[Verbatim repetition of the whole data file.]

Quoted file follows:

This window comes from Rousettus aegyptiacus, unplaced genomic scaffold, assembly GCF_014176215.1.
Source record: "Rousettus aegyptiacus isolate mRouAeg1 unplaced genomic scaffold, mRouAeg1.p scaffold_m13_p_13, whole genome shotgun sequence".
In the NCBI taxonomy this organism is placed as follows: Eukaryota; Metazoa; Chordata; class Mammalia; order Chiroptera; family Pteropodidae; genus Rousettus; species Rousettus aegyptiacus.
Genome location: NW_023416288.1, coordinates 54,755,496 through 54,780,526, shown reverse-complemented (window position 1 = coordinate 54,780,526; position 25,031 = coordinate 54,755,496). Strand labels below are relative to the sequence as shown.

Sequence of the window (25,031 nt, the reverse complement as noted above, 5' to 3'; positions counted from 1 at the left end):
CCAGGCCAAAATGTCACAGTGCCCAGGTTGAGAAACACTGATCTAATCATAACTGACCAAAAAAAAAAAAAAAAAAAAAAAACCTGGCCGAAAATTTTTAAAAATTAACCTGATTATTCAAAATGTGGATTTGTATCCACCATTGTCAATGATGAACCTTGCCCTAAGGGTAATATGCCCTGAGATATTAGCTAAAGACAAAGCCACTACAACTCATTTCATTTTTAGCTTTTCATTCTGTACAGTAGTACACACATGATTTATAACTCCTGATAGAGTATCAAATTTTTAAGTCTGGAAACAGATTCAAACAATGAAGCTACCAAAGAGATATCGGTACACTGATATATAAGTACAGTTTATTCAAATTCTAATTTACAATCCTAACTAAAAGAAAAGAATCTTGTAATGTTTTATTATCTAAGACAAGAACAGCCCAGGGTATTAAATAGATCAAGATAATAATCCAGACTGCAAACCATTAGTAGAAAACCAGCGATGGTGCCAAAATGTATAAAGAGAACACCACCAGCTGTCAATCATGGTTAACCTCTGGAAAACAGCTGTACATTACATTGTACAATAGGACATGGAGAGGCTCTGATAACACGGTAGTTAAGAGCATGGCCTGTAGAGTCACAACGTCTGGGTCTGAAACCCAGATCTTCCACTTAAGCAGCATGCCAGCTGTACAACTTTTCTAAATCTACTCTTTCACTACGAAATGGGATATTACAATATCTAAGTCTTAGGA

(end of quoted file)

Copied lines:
This window comes from Rousettus aegyptiacus, unplaced genomic scaffold, assembly GCF_014176215.1.
Source record: "Rousettus aegyptiacus isolate mRouAeg1 unplaced genomic scaffold, mRouAeg1.p scaffold_m13_p_13, whole genome shotgun sequence".
In the NCBI taxonomy this organism is placed as follows: Eukaryota; Metazoa; Chordata; class Mammalia; order Chiroptera; family Pteropodidae; genus Rousettus; species Rousettus aegyptiacus.
Genome location: NW_023416288.1, coordinates 54,755,496 through 54,780,526, shown reverse-complemented (window position 1 = coordinate 54,780,526; position 25,031 = coordinate 54,755,496). Strand labels below are relative to the sequence as shown.

Sequence of the window (25,031 nt, the reverse complement as noted above, 5' to 3'; positions counted from 1 at the left end):
CCAGGCCAAAATGTCACAGTGCCCAGGTTGAGAAACACTGATCTAATCATAACTGACCAAAAAAAAAAAAAAAAAAAAAAAACCTGGCCGAAAATTTTTAAAAATTAACCTGATTATTCAAAATGTGGATTTGTATCCACCATTGTCAATGATGAACCTTGCCCTAAGGGTAATATGCCCTGAGATATTAGCTAAAGACAAAGCCACTACAACTCATTTCATTTTTAGCTTTTCATTCTGTACAGTAGTACACACATGATTTATAACTCCTGATAGAGTATCAAATTTTTAAGTCTGGAAACAGATTCAAACAATGAAGCTACCAAAGAGATATCGGTACACTGATATATAAGTACAGTTTATTCAAATTCTAATTTACAATCCTAACTAAAAGAAAAGAATCTTGTAATGTTTTATTATCTAAGACAAGAACAGCCCAGGGTATTAAATAGATCAAGATAATAATCCAGACTGCAAACCATTAGTAGAAAACCAGCGATGGTGCCAAAATGTATAAAGAGAACACCACCAGCTGTCAATCATGGTTAACCTCTGGAAAACAGCTGTACATTACATTGTACAATAGGACATGGAGAGGCTCTGATAACACGGTAGTTAAGAGCATGGCCTGTAGAGTCACAACGTCTGGGTCTGAAACCCAGATCTTCCACTTAAGCAGCATGCCAGCTGTACAACTTTTCTAAATCTACTCTTTCACTACGAAATGGGATATTACAATATCTAAGTCTTAGGA